This section should be a brief summary of what the reviewer can expect to read as they get further into the proposal. You will want to go over the key points in each of the sections to come, which will be important to the reviewer. Make sure that everything you mention in the abstract is actually elaborated upon later in the proposal. It is advisable to write this last, once all the sections of your proposal are finished.
The project description is exactly what it sounds like. It should go into detail on what the goals and objectives of the project are and the motivation to do it. To support the motivation, you should include some background information and explain its significance. Include the methods and strategies, so the reviewer knows exactly how the funding will be used. Finally, the way in which you will evaluate the success and results of your project’s work must be conveyed. This is so the funder will know when their contributions have been put to good use.
Budget and timeline
Prepare a short budget showing estimated expenses and income throughout the project. The calculations for this should be done thoroughly and not just guessed. Past expenditure can be used a reference here. You must also take into account the different categories of what you need funding for. This concerns the equipment, instruments, consumables, peoples’ time and any travel costs. A timeline should show what will happen when during the research process and when costs will be incurred. Another thing you should include is whether you are receiving funding from another source, since the reviewer will want to know how you plan to sustain your project.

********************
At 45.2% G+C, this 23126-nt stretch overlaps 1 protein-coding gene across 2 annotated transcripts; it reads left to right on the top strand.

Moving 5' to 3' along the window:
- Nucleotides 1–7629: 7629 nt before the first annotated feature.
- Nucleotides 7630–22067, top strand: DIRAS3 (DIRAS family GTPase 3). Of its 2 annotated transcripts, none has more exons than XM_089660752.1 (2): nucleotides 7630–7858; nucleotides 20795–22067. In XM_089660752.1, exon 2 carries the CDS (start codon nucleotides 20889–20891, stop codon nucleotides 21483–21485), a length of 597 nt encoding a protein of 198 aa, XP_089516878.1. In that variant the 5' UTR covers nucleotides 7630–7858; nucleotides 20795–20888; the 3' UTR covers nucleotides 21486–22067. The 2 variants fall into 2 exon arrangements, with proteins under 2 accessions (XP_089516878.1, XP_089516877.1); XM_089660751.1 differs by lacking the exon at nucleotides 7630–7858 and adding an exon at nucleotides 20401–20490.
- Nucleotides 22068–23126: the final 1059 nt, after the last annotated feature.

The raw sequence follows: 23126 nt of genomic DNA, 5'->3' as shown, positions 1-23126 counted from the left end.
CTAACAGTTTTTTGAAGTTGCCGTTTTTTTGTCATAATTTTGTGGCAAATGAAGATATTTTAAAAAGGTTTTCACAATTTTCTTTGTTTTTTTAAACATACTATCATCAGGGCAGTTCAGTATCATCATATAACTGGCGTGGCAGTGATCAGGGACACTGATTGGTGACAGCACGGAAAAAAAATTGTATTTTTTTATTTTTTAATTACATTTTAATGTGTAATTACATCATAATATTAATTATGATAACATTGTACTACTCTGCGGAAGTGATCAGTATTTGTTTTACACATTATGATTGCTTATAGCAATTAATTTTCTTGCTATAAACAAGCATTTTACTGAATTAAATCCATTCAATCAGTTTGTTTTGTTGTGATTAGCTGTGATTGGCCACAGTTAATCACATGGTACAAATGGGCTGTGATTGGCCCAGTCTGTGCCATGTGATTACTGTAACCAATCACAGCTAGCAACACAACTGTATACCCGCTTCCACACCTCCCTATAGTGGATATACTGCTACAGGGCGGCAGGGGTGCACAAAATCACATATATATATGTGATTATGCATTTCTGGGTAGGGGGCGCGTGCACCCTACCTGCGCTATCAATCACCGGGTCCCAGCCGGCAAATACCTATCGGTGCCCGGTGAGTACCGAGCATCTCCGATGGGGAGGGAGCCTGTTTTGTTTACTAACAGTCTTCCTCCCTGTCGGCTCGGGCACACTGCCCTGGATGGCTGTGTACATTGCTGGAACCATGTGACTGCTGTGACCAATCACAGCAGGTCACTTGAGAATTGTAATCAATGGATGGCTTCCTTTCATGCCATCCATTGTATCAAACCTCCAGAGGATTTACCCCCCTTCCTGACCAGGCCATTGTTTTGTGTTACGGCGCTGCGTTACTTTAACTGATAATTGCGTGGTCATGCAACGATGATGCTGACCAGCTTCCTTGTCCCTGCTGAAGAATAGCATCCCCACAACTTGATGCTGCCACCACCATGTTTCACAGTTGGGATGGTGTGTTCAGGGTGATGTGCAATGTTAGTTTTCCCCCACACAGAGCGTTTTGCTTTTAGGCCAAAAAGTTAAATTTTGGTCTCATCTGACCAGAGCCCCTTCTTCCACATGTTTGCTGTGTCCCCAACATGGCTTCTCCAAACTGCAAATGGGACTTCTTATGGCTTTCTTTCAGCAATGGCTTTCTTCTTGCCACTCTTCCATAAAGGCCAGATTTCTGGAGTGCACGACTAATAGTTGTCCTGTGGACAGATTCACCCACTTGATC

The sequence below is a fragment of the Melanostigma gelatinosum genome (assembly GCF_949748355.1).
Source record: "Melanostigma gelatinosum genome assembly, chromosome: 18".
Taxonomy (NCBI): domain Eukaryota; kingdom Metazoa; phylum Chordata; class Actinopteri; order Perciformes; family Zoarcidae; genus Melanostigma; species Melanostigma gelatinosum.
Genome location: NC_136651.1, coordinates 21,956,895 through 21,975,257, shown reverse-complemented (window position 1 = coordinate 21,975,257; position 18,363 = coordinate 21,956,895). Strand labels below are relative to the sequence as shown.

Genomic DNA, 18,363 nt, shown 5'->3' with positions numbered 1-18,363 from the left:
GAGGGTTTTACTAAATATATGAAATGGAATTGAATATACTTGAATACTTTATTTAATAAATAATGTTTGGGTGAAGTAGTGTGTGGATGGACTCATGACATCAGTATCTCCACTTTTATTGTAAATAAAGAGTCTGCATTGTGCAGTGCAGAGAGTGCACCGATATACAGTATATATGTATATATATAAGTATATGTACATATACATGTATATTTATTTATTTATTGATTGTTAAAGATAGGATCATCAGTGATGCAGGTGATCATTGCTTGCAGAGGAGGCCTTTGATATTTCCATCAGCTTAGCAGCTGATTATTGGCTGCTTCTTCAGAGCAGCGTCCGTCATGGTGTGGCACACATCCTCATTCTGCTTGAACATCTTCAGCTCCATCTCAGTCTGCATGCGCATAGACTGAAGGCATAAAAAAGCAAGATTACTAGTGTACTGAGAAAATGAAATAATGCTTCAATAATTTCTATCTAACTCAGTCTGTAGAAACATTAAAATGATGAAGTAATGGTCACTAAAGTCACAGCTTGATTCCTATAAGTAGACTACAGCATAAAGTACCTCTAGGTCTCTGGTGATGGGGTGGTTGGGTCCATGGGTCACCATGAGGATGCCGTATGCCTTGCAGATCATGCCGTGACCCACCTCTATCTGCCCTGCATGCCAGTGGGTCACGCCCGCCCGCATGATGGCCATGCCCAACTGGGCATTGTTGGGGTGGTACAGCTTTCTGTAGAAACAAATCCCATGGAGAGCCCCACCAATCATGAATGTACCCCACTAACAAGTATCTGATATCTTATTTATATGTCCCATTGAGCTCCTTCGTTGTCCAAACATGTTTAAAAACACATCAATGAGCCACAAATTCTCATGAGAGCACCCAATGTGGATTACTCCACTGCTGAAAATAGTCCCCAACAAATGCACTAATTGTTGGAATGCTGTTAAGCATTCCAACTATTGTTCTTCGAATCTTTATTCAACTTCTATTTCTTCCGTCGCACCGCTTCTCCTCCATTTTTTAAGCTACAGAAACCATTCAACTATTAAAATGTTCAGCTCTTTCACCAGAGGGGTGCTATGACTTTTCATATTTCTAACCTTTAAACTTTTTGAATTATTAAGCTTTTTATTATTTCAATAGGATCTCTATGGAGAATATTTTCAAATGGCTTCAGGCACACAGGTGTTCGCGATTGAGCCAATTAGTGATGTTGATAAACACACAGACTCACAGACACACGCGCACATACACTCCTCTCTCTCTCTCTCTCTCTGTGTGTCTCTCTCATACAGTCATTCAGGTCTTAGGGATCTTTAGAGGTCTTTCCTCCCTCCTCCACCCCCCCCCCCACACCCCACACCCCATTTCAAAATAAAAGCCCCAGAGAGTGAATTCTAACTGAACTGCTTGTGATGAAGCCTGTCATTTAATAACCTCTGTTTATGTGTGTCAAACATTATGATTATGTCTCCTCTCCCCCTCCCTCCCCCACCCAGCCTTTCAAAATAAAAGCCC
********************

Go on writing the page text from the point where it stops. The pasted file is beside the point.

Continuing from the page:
You want the reviewer to know who will be involved in the project and how their knowledge and skills are needed for the project. This section is also important to justify any costs incurred by paying people for their work. Information about the institute or organization, its mission and track record gives the project some more context.